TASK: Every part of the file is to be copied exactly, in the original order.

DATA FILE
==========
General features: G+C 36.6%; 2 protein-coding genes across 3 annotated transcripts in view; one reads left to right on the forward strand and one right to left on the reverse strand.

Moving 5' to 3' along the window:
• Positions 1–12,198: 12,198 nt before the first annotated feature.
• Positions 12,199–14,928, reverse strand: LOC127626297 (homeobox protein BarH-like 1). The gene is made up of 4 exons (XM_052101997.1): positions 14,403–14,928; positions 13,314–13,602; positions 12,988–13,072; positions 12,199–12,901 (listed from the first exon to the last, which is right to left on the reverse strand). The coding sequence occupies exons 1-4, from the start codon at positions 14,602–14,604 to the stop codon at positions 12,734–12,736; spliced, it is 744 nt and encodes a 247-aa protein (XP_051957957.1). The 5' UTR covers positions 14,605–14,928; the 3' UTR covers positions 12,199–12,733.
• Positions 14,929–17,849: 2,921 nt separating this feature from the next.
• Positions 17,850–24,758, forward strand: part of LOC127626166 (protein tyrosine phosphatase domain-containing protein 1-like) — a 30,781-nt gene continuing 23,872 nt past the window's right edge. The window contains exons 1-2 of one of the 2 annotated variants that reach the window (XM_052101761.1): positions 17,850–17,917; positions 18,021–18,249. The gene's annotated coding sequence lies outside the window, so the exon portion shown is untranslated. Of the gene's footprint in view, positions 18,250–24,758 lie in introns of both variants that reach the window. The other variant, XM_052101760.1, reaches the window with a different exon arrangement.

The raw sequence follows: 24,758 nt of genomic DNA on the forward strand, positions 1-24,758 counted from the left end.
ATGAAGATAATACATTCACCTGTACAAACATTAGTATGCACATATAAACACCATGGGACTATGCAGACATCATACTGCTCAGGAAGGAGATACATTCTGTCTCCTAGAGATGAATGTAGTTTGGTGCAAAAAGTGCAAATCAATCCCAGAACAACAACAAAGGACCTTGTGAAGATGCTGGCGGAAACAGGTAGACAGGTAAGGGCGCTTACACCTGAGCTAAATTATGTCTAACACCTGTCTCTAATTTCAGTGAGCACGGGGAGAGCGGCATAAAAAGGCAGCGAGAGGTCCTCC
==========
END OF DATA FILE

General features: G+C 36.6%; 2 protein-coding genes across 3 annotated transcripts in view; one reads left to right on the forward strand and one right to left on the reverse strand.

Moving 5' to 3' along the window:
• Positions 1–12,198: 12,198 nt before the first annotated feature.
• Positions 12,199–14,928, reverse strand: LOC127626297 (homeobox protein BarH-like 1). The gene is made up of 4 exons (XM_052101997.1): positions 14,403–14,928; positions 13,314–13,602; positions 12,988–13,072; positions 12,199–12,901 (listed from the first exon to the last, which is right to left on the reverse strand). The coding sequence occupies exons 1-4, from the start codon at positions 14,602–14,604 to the stop codon at positions 12,734–12,736; spliced, it is 744 nt and encodes a 247-aa protein (XP_051957957.1). The 5' UTR covers positions 14,605–14,928; the 3' UTR covers positions 12,199–12,733.
• Positions 14,929–17,849: 2,921 nt separating this feature from the next.
• Positions 17,850–24,758, forward strand: part of LOC127626166 (protein tyrosine phosphatase domain-containing protein 1-like) — a 30,781-nt gene continuing 23,872 nt past the window's right edge. The window contains exons 1-2 of one of the 2 annotated variants that reach the window (XM_052101761.1): positions 17,850–17,917; positions 18,021–18,249. The gene's annotated coding sequence lies outside the window, so the exon portion shown is untranslated. Of the gene's footprint in view, positions 18,250–24,758 lie in introns of both variants that reach the window. The other variant, XM_052101760.1, reaches the window with a different exon arrangement.

The raw sequence follows: 24,758 nt of genomic DNA on the forward strand, positions 1-24,758 counted from the left end.
ATGAAGATAATACATTCACCTGTACAAACATTAGTATGCACATATAAACACCATGGGACTATGCAGACATCATACTGCTCAGGAAGGAGATACATTCTGTCTCCTAGAGATGAATGTAGTTTGGTGCAAAAAGTGCAAATCAATCCCAGAACAACAACAAAGGACCTTGTGAAGATGCTGGCGGAAACAGGTAGACAGGTAAGGGCGCTTACACCTGAGCTAAATTATGTCTAACACCTGTCTCTAATTTCAGTGAGCACGGGGAGAGCGGCATAAAAAGGCAGCGAGAGGTCCTCC